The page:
An investor sits in front of a screen showing stock market movements at a securities firm in Hangzhou, in eastern China's Zhejiang province on January 11, 2016. China's benchmark Shanghai stock index closed down 5.33 percent on January 11, as investors continued to worry over the state of the world's second largest economy, dealers said. AFP PHOTO CHINA OUT / AFP PHOTO / STR

The amount of new money raised by exchange traded funds exposed to global stock markets has dropped 85 per cent in the first half of 2016, in a rare sign of pressure on the passive investment industry.

Equity ETFs that track an index attracted a net $15bn from investors in the first half of this year, a significant decline on the $102bn invested over the same period in 2015, according to ETFGI, the data provider. Investors turned their backs on equity ETFs because of volatile trading conditions in January and February, followed by concerns about the impact of the UK’s vote on EU membership, according to Ben Seager-Scott, director of investment strategy at Tilney Bestinvest, the wealth manager.

Billions of dollars were wiped off the value of global stocks at the start of the year as concerns mounted about slowing growth in China. Markets were also turbulent after the Brexit vote.

Deborah Fuhr, managing partner at ETFGI, said: “Investors are faced with a lot of uncertainty.”

Concern is growing about the strength of the passive industry. WisdomTree, the largest listed asset manager to exclusively sell ETFs, recently became the most-shorted investment house, indicating that investors expect its share price to fall. It is seen as a bellwether for the health of the ETF market.

Mr Seager-Scott said: “Investors [in ETFs] are moving to safety and inactivity. At the moment there is a view to not put money to work.”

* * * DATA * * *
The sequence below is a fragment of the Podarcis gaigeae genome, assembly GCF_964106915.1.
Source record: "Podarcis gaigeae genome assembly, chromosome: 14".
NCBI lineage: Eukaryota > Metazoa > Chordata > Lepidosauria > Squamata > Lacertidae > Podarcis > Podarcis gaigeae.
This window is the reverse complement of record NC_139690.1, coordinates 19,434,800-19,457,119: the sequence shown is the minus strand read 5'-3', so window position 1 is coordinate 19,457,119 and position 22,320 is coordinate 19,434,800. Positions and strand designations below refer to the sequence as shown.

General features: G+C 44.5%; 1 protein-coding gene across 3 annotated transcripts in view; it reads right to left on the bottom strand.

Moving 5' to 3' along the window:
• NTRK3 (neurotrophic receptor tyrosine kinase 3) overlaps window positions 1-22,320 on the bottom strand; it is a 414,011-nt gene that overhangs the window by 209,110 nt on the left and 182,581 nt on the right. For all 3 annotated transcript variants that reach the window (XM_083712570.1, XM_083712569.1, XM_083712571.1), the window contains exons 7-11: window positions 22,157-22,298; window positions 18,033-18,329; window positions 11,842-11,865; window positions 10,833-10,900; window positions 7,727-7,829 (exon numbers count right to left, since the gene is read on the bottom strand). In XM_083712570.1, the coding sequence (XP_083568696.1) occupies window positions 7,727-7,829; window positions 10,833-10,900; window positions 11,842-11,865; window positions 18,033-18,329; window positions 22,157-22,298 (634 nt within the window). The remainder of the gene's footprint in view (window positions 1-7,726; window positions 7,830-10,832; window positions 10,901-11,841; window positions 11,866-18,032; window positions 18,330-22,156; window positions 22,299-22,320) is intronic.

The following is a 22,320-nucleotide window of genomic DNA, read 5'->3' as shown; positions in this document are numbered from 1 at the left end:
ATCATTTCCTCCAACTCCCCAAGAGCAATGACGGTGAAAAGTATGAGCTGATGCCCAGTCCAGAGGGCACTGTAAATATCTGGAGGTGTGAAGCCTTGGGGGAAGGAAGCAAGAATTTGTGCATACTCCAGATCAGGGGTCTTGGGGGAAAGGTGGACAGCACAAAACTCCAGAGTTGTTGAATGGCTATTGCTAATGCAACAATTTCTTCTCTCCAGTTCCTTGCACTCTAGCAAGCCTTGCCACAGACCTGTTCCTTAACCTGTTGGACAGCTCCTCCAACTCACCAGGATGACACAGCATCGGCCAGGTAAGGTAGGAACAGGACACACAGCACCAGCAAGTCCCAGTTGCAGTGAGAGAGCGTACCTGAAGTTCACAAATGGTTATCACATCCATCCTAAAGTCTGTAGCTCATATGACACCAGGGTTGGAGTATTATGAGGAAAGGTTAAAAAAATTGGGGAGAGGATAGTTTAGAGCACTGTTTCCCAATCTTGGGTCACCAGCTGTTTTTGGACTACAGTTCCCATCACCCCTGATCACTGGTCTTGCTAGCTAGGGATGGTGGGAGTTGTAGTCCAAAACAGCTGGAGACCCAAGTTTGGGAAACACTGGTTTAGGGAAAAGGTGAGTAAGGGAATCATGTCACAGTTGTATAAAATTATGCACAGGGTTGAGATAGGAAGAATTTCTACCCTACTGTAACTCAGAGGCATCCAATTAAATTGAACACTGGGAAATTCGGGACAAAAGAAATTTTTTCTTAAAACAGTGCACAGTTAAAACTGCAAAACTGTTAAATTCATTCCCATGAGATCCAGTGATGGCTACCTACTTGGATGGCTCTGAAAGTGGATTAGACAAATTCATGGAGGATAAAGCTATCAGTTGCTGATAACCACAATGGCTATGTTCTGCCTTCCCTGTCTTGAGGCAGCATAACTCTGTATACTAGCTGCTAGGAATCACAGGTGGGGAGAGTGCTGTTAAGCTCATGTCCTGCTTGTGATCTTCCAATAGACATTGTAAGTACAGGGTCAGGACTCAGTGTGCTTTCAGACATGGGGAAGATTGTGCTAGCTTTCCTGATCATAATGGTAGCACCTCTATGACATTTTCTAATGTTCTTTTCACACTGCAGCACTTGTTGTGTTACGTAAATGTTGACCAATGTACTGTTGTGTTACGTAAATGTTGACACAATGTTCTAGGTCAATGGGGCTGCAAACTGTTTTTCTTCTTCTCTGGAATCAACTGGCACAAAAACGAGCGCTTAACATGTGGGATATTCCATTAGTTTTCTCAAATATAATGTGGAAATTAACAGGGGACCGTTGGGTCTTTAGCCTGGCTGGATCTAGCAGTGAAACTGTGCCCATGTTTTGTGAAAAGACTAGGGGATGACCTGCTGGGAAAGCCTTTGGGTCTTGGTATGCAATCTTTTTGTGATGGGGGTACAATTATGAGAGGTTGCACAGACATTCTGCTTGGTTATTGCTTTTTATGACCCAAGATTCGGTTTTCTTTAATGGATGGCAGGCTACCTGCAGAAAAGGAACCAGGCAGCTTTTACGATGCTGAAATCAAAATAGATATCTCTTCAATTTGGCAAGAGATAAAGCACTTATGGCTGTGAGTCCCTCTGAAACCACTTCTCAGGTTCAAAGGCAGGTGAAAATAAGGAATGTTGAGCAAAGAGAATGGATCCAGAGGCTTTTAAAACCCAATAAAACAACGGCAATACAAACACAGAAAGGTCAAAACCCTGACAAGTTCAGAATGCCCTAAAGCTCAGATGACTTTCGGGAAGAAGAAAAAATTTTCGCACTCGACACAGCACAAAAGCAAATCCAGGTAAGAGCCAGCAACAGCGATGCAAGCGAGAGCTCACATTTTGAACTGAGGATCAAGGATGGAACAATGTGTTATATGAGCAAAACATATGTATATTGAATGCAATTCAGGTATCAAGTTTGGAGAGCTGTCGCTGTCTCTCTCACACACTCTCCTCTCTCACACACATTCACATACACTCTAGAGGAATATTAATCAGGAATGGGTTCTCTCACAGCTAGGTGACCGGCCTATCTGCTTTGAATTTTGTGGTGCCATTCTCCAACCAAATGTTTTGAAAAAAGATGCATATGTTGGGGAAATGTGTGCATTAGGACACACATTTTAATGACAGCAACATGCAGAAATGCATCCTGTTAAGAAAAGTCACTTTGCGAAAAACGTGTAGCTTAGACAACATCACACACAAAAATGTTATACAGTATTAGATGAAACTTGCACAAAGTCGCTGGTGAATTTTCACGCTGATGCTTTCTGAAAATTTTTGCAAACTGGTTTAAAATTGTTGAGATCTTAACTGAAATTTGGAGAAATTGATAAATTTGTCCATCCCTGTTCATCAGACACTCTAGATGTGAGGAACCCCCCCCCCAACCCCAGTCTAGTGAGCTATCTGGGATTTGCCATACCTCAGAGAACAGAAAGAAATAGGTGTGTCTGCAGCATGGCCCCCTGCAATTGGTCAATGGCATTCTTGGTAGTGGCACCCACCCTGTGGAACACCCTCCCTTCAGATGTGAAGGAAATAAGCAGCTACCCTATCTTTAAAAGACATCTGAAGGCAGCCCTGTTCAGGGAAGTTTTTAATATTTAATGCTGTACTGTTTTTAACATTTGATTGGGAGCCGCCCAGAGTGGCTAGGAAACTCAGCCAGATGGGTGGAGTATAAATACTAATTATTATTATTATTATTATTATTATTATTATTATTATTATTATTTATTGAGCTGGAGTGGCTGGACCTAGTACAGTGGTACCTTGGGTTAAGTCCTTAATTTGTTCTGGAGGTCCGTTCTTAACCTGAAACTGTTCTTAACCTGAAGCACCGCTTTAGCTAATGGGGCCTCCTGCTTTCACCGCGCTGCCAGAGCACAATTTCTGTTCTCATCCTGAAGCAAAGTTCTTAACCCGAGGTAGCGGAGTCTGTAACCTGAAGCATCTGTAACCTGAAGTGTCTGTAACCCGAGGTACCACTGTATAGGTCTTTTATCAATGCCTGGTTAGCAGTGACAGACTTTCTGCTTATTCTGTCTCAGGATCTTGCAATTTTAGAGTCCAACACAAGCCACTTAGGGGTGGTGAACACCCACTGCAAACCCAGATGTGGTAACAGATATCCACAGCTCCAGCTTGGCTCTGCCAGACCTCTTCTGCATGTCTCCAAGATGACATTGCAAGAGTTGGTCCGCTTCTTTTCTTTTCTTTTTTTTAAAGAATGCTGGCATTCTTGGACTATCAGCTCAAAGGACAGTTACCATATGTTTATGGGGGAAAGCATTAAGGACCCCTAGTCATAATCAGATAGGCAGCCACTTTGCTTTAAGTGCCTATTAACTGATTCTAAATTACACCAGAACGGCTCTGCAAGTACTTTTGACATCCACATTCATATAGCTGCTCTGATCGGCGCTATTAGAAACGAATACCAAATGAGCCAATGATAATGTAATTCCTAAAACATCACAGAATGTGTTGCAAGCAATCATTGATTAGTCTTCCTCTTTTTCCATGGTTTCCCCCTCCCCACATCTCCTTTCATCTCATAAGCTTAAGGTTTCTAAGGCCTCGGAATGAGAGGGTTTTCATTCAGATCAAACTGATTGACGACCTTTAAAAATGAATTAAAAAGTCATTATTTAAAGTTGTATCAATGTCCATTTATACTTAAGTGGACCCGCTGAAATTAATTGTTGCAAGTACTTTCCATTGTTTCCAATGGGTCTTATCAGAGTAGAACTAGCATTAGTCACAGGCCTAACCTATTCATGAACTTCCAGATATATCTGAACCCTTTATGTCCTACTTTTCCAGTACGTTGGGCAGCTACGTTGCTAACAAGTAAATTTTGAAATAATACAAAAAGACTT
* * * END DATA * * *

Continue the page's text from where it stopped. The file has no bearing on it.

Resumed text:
According to ETFGI, ETFs that offered exposure to European equities were hit hardest, suffering outflows of $25.5bn in the six months to the end of June. This compared with net inflows of $51.8bn during the same period in 2015.

Demand for European equity exposure among international investors has also fallen because of concerns about the resilience of Italy’s heavily indebted banking system. Just $1.2bn was invested in ETFs focused on Asia-Pacific stocks, down 96 per cent on the $33.4bn invested in the first six months of 2015.

But emerging market-focused ETFs and those investing in North American stocks experienced greater inflows this year than during the same period last year. Total assets invested in ETFs and exchange-traded products rose to $3.2tn at the end of June 2016, because of strong flows into fixed income products.

Nizam Hamid, head of ETF strategy
at WisdomTree Europe, said while equity ETFs have had outflows, smart-beta funds — which act as a halfway house between active and passive management — have continued to attract new money.

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